Insurance, like any other industry, wants to thrive and survive—and that means continuing to employ lots of people to do meaningful work. Yet one has to wonder—in an age of increasing automation—how much longer we’ll need lots of people to do that work.
One of the fears I hear voiced by some in this industry is that once our systems have become sophisticated enough to compute the variables on any and all risks, insurance will become a “commodity,” which is to say, a static product whose only changes are made up front in nanoseconds by very sophisticated computers. Some already believe that auto insurance, for example, has gone a long way toward being a commodity, and some have tried to set up online services that will automatically do the underwriting and crank out the premiums based on customer input.
Is this our future? Are our services to become mere “things” like gold, silver and (shudder) pork bellies? Will our products be casually swapped back and forth like lunches in 4th grade? If we take current trends to their logical extreme, the answer would seem to be in the affirmative.
It takes no leap of imagination to envision that, eventually, just about every variable related to insurance customers will have been programmed into expert systems similar to IBM’s Watson, which allegedly defeated human Jeopardy! champs at their own game. Once that happens, anyone who wants to buy insurance will simply answer questions (probably online), and have the computer spit out the resulting premium. Very few, if any, humans will be needed to complete the process.
But the technology to do what I have described already exists today, so the real question is: Why haven’t we done this yet? The answer is, simply: We don’t want to. Take the online aggregator sites that seek to deliver auto insurance quotes. My own research has shown that, using different sites, the same input will result in different premium outcomes, depending on a wide variety of factors, including the pricing policies of the companies themselves. Yet in a perfectly automated world, any site should yield the same premium quotation.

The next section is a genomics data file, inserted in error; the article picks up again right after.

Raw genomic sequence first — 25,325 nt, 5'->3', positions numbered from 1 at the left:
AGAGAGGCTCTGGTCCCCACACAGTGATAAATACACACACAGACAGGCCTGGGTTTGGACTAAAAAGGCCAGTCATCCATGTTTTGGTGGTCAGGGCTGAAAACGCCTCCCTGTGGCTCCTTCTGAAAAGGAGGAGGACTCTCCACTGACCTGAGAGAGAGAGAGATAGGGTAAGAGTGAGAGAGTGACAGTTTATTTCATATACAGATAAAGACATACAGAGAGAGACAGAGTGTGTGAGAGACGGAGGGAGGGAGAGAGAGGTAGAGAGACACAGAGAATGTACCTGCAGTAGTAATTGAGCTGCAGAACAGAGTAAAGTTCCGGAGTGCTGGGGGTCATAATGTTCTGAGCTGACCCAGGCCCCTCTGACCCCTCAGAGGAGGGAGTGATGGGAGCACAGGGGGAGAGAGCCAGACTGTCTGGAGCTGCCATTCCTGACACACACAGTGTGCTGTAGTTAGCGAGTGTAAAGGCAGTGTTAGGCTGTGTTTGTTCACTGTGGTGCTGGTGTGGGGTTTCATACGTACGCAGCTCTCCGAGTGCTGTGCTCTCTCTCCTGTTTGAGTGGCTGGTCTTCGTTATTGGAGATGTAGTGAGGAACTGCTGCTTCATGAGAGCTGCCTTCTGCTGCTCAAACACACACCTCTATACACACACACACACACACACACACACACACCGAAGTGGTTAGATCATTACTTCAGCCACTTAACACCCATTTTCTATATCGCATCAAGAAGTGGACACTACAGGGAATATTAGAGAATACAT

But we do not sell pork bellies at so much per ounce or pound or ton or dozen or gross. We sell services that are unique to each individual, and we seek to be better at doing so than our competitors. That’s the reason our current “automated aggregators” come up with different quotations based on identical input. It’s true that all companies and all aggregators could agree on pricing schemes that would account for just about everyone in the potential client base, but we really don’t want to do that, because that really would make us a commodity. In that case, what would be the point of having many different insurance companies that essentially sold the identical product? Other than playing games with profit margins, what could insurers possibly do to differentiate themselves?
If ours were a worldwide company, we would have to build an expert system that would account for some 6.8 billion variations (to match the world population). But it is probably safe to say that no one will undertake that particular IT project because, since the world population doesn’t stop growing, the project would never be completed.
More than that, however, we want to survive as profit-making entities that deliver an essential service. The fear of becoming a commodity may grow as the sophistication of our expert systems grows, but it seems unlikely that insurance, at least, will ever be completely commoditized.
Meanwhile, would anyone like to trade a ham sandwich for my peanut butter and jelly?
Ara C. Trembly (www.aratremblytechnology.com) is the founder of Ara Trembly, The Tech Consultant, and a longtime observer of technology in insurance and financial services.
Readers are encouraged to respond to Ara using the “Add Your Comments” box below. He can also be reached at firstname.lastname@example.org.
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